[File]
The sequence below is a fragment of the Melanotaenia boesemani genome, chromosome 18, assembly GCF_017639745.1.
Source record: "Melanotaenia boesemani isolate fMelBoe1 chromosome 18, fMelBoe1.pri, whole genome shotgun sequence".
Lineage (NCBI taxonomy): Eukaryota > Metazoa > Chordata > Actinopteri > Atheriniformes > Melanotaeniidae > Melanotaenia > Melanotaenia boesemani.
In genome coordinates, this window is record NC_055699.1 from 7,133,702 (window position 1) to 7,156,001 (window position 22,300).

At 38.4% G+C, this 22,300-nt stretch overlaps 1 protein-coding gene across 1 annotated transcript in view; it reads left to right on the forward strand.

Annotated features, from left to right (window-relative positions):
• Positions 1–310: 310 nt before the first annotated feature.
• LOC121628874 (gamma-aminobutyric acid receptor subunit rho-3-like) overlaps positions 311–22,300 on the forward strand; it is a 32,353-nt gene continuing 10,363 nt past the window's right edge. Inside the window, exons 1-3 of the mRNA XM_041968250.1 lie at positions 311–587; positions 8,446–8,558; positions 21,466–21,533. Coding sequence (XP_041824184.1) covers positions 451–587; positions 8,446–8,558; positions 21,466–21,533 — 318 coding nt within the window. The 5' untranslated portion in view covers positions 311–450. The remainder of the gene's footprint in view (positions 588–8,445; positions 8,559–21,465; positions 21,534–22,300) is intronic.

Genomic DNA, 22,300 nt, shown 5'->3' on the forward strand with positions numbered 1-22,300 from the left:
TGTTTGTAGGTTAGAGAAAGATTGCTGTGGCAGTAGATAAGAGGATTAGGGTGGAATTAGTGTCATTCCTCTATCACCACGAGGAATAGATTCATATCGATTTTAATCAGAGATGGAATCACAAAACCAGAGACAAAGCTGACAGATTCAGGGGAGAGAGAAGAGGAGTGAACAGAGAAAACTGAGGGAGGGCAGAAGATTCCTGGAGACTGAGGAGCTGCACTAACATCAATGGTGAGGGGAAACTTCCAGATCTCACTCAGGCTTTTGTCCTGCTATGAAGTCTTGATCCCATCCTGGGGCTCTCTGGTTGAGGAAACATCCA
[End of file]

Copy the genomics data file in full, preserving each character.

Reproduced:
The sequence below is a fragment of the Melanotaenia boesemani genome, chromosome 18, assembly GCF_017639745.1.
Source record: "Melanotaenia boesemani isolate fMelBoe1 chromosome 18, fMelBoe1.pri, whole genome shotgun sequence".
Lineage (NCBI taxonomy): Eukaryota > Metazoa > Chordata > Actinopteri > Atheriniformes > Melanotaeniidae > Melanotaenia > Melanotaenia boesemani.
In genome coordinates, this window is record NC_055699.1 from 7,133,702 (window position 1) to 7,156,001 (window position 22,300).

At 38.4% G+C, this 22,300-nt stretch overlaps 1 protein-coding gene across 1 annotated transcript in view; it reads left to right on the forward strand.

Annotated features, from left to right (window-relative positions):
• Positions 1–310: 310 nt before the first annotated feature.
• LOC121628874 (gamma-aminobutyric acid receptor subunit rho-3-like) overlaps positions 311–22,300 on the forward strand; it is a 32,353-nt gene continuing 10,363 nt past the window's right edge. Inside the window, exons 1-3 of the mRNA XM_041968250.1 lie at positions 311–587; positions 8,446–8,558; positions 21,466–21,533. Coding sequence (XP_041824184.1) covers positions 451–587; positions 8,446–8,558; positions 21,466–21,533 — 318 coding nt within the window. The 5' untranslated portion in view covers positions 311–450. The remainder of the gene's footprint in view (positions 588–8,445; positions 8,559–21,465; positions 21,534–22,300) is intronic.

Genomic DNA, 22,300 nt, shown 5'->3' on the forward strand with positions numbered 1-22,300 from the left:
TGTTTGTAGGTTAGAGAAAGATTGCTGTGGCAGTAGATAAGAGGATTAGGGTGGAATTAGTGTCATTCCTCTATCACCACGAGGAATAGATTCATATCGATTTTAATCAGAGATGGAATCACAAAACCAGAGACAAAGCTGACAGATTCAGGGGAGAGAGAAGAGGAGTGAACAGAGAAAACTGAGGGAGGGCAGAAGATTCCTGGAGACTGAGGAGCTGCACTAACATCAATGGTGAGGGGAAACTTCCAGATCTCACTCAGGCTTTTGTCCTGCTATGAAGTCTTGATCCCATCCTGGGGCTCTCTGGTTGAGGAAACATCCA